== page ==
Lisa, I'm with you in falling back in love at the end. The last chapter or two are like a vow renewal. I can see the beginning, middle, and end of the relationship.

  10. Hi, Linda! I'm often quite mean to my muse. Sometimes, I have no choice but to sit on her until she vomits up some good words.

    Occasionally, she responds to bribery. Like chocolate. 🙂

  11. Oh! I have book cover envy! That cover is *so* pretty. As for love? It's a choice. Right now, it's a choice not to strangle the deaf cat laying down an overly loud blanket meow. We either love someone, or something like a book, flaws and all or we don't. Sounds simple. But then, it has to sound simple when I'm gritting my teeth swearing I'm not going to just hit 'delete file' and go find a 'real' job.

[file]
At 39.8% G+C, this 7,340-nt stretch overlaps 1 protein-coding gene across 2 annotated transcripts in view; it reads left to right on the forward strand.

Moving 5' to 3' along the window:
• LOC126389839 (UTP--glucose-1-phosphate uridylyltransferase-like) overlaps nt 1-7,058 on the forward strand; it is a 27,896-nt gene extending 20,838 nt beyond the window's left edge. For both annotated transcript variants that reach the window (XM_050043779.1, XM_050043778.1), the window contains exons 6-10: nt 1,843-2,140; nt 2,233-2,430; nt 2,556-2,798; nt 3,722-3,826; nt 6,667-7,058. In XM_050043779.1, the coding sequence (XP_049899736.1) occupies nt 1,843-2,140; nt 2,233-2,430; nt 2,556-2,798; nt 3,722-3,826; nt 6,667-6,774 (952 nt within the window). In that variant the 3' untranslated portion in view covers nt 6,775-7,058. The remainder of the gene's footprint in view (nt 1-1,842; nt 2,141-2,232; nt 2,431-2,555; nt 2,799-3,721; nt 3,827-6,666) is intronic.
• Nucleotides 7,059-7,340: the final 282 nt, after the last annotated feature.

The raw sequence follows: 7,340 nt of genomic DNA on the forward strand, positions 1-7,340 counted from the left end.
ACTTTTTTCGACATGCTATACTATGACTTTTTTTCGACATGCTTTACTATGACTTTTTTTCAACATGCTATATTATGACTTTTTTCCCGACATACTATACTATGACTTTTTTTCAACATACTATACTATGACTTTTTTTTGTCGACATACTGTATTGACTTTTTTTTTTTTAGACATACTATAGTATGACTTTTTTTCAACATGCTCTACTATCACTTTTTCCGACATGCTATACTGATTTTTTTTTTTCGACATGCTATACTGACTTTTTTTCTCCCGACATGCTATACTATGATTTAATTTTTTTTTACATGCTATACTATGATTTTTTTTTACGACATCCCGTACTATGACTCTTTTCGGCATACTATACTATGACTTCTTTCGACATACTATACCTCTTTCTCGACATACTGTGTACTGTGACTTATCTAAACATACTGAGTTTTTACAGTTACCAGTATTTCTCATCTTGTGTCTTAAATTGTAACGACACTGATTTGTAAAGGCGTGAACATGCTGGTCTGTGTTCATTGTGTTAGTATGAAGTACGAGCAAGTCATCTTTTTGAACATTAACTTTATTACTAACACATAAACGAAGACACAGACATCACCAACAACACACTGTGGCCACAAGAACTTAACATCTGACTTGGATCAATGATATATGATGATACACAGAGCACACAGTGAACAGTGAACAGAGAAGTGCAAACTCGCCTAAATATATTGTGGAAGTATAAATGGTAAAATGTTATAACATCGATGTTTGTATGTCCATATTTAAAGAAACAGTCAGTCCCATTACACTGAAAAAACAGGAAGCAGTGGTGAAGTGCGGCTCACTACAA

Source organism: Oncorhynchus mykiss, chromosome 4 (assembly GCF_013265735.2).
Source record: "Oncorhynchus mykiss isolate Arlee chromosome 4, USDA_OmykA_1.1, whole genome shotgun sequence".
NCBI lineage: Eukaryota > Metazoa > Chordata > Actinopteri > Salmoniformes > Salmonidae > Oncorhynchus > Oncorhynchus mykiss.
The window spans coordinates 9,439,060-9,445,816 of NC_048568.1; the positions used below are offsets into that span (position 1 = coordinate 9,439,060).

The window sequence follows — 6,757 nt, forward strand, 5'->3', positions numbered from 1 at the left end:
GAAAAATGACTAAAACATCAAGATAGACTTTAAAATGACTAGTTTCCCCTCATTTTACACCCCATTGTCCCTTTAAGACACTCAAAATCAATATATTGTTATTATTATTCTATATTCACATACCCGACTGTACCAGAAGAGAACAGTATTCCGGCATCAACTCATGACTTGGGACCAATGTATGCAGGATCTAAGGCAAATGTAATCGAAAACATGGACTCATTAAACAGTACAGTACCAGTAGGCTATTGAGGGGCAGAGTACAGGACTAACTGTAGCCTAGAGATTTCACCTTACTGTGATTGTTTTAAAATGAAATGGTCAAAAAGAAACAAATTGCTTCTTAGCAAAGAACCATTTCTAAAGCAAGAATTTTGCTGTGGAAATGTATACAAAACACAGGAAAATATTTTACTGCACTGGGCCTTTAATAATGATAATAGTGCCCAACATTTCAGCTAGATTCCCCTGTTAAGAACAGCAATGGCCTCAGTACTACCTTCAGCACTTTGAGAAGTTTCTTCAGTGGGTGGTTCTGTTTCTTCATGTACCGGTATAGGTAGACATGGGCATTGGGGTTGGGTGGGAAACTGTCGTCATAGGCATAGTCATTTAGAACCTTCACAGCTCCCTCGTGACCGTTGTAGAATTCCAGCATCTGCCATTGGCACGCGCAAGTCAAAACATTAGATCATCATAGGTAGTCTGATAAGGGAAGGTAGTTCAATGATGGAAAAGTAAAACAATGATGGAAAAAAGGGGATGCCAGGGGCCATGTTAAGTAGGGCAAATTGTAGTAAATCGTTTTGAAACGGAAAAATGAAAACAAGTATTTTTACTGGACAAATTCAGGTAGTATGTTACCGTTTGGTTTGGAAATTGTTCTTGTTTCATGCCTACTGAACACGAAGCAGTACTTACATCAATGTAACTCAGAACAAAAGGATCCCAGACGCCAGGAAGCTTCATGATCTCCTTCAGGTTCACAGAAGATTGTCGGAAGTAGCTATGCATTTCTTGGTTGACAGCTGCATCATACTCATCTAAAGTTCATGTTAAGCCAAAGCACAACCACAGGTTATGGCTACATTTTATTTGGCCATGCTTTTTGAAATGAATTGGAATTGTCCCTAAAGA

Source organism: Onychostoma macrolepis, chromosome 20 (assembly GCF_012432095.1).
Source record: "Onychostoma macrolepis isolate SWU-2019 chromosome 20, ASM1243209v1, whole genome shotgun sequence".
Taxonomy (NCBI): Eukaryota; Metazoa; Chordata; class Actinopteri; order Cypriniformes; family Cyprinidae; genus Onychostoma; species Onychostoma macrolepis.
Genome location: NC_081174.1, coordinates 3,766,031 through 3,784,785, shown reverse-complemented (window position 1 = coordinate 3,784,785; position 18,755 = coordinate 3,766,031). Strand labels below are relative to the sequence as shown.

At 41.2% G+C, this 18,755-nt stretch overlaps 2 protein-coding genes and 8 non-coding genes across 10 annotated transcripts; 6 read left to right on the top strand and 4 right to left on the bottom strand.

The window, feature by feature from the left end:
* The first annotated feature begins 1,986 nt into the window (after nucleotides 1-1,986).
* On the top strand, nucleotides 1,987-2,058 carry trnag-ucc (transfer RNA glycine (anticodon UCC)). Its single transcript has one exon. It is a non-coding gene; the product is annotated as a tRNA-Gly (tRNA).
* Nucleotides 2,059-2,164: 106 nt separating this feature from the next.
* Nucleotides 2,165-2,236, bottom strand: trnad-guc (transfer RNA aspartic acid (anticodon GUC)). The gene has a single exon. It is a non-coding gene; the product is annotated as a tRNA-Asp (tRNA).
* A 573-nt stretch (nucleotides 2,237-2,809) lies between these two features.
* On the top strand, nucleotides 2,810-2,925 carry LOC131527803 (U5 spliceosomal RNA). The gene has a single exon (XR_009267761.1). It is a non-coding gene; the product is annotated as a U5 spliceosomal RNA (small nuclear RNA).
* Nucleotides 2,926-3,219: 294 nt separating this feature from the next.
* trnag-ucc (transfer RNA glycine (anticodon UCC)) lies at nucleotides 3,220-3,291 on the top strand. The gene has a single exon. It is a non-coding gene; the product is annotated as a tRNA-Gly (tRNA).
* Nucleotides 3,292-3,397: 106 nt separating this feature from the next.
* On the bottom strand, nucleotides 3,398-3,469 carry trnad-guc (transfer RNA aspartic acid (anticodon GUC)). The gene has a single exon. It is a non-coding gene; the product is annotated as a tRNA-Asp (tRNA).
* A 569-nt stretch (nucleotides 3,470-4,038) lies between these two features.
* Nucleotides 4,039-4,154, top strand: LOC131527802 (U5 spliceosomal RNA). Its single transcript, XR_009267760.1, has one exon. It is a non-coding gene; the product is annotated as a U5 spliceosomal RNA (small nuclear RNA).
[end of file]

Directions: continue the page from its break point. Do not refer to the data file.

12. Thank you so much, Marcella!

    Hang in there. It's totally worth it. But you're right…it's a commitment. Like your deaf kitty. I have three special needs cats, so I know what you mean. But, late at night, when you're cuddling up with your book and purring kitty, it's all worth it!

  13. Woo hoo! I love being random! Wait…did that come out right? Seriously, thank you! I look forward to reading the book.